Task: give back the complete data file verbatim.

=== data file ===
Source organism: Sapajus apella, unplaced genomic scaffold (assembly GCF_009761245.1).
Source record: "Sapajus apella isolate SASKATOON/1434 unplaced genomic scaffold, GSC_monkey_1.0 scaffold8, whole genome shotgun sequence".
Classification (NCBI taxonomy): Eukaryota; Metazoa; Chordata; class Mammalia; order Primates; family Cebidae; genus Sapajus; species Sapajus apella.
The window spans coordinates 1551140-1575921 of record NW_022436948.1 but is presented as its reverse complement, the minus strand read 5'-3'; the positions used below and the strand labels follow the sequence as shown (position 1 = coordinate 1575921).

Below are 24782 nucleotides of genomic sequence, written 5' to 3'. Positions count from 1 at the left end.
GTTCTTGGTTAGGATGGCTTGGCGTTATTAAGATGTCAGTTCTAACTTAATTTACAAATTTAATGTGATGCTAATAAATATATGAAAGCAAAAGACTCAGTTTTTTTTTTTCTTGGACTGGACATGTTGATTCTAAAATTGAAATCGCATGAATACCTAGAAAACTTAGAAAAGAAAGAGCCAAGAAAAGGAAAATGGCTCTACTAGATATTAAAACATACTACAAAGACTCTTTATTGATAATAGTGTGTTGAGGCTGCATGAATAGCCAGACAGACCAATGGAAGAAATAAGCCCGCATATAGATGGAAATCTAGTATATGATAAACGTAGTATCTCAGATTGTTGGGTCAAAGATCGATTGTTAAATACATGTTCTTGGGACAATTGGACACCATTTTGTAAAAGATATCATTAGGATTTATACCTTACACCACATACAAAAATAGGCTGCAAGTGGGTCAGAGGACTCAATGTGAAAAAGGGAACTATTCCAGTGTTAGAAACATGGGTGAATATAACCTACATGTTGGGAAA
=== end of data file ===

Source organism: Sapajus apella, unplaced genomic scaffold (assembly GCF_009761245.1).
Source record: "Sapajus apella isolate SASKATOON/1434 unplaced genomic scaffold, GSC_monkey_1.0 scaffold8, whole genome shotgun sequence".
Classification (NCBI taxonomy): Eukaryota; Metazoa; Chordata; class Mammalia; order Primates; family Cebidae; genus Sapajus; species Sapajus apella.
The window spans coordinates 1551140-1575921 of record NW_022436948.1 but is presented as its reverse complement, the minus strand read 5'-3'; the positions used below and the strand labels follow the sequence as shown (position 1 = coordinate 1575921).

Below are 24782 nucleotides of genomic sequence, written 5' to 3'. Positions count from 1 at the left end.
GTTCTTGGTTAGGATGGCTTGGCGTTATTAAGATGTCAGTTCTAACTTAATTTACAAATTTAATGTGATGCTAATAAATATATGAAAGCAAAAGACTCAGTTTTTTTTTTTCTTGGACTGGACATGTTGATTCTAAAATTGAAATCGCATGAATACCTAGAAAACTTAGAAAAGAAAGAGCCAAGAAAAGGAAAATGGCTCTACTAGATATTAAAACATACTACAAAGACTCTTTATTGATAATAGTGTGTTGAGGCTGCATGAATAGCCAGACAGACCAATGGAAGAAATAAGCCCGCATATAGATGGAAATCTAGTATATGATAAACGTAGTATCTCAGATTGTTGGGTCAAAGATCGATTGTTAAATACATGTTCTTGGGACAATTGGACACCATTTTGTAAAAGATATCATTAGGATTTATACCTTACACCACATACAAAAATAGGCTGCAAGTGGGTCAGAGGACTCAATGTGAAAAAGGGAACTATTCCAGTGTTAGAAACATGGGTGAATATAACCTACATGTTGGGAAA